If you need a cane, walker, or wheelchair to ambulate effectively, it can have a significant impact on your claim for disability benefits.  Many jobs that require a person to stand or walk during the work day can be hard to perform when the employee needs an assistive device.  For example, if you are holding on to a cane with one hand, you may not be able to use that hand for work tasks.  It also matters why you need the device and how often you use it.  These devices may be used for standing, walking, balancing, or all the above.  You may need an assistive device any time you stand or only for prolonged activity.  There can be many factors to consider when determining how someone can work when they need an assistive device.

A common question I find Administrative Law Judges consider at your disability hearing is whether your assistive device is “medically necessary”.  In other words, does your medical record support that you need a cane or walker as you claim.  In my experience, one of the best ways to address this question is to have a prescription from your treating physician for your cane, walker, or wheelchair.  Your physician can either write a prescription or make a statement in the form of a medical source statement that you can provide to your disability attorney or the Social Security Administration (SSA).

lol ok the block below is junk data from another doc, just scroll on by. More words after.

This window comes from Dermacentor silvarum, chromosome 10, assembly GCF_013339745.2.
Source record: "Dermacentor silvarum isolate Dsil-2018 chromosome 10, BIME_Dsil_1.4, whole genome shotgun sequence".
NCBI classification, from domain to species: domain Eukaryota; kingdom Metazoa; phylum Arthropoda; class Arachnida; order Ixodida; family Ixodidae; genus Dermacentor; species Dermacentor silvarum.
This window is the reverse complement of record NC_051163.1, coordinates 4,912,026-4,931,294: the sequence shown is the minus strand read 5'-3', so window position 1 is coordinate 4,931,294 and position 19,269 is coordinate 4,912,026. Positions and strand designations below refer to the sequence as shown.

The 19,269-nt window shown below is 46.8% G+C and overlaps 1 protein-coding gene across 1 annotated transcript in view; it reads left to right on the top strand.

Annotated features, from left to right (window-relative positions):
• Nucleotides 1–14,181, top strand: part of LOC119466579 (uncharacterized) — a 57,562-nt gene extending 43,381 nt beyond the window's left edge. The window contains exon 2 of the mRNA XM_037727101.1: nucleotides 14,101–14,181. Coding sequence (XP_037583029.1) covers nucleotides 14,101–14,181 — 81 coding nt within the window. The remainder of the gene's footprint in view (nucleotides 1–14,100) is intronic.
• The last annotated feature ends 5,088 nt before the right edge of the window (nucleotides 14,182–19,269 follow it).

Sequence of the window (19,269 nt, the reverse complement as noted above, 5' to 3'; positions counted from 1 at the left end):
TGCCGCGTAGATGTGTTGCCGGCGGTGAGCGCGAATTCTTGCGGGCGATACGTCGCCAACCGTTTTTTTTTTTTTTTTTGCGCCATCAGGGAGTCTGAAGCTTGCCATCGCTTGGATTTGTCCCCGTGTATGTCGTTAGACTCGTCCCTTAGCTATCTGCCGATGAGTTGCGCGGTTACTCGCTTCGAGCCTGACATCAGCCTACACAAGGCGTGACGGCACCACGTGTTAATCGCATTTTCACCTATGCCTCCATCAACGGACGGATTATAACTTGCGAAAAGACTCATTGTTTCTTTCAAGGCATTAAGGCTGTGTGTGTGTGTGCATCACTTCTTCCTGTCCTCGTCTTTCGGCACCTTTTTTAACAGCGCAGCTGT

Once the SSA believes you medically need your assistive device, the SSA will then decide how the use of your device impacts your ability to work.  At your hearing, a Vocational Expert (VE) will testify to the impact of an assistive device on certain types of jobs.  In my experience, this can be where a well-trained attorney may be able to reduce or eliminate the number of jobs available in the economy for a person with an assistive device.  This can be done through questioning the VE as to whether the demands of jobs would tolerate the use of a cane, walker, wheelchair or other device.  Eroding the job base can be the key to a favorable outcome in your case.  There are also Vocational Guidelines relating to your case depending on your age, education, and prior employment that can work in your favor when your assistive device limits you to lesser physical demands.

This may sound complicated or technical, but in my experience, getting a prescription or statement from your physician for your required assistive device generally can help your case and prove that you need help with your ambulation.  As with all Social Security Disability Insurance (SSDI) and/or Supplemental Security Income (SSI) cases, complete and thorough medical records can be the most important factor in helping you to get the benefits you deserve.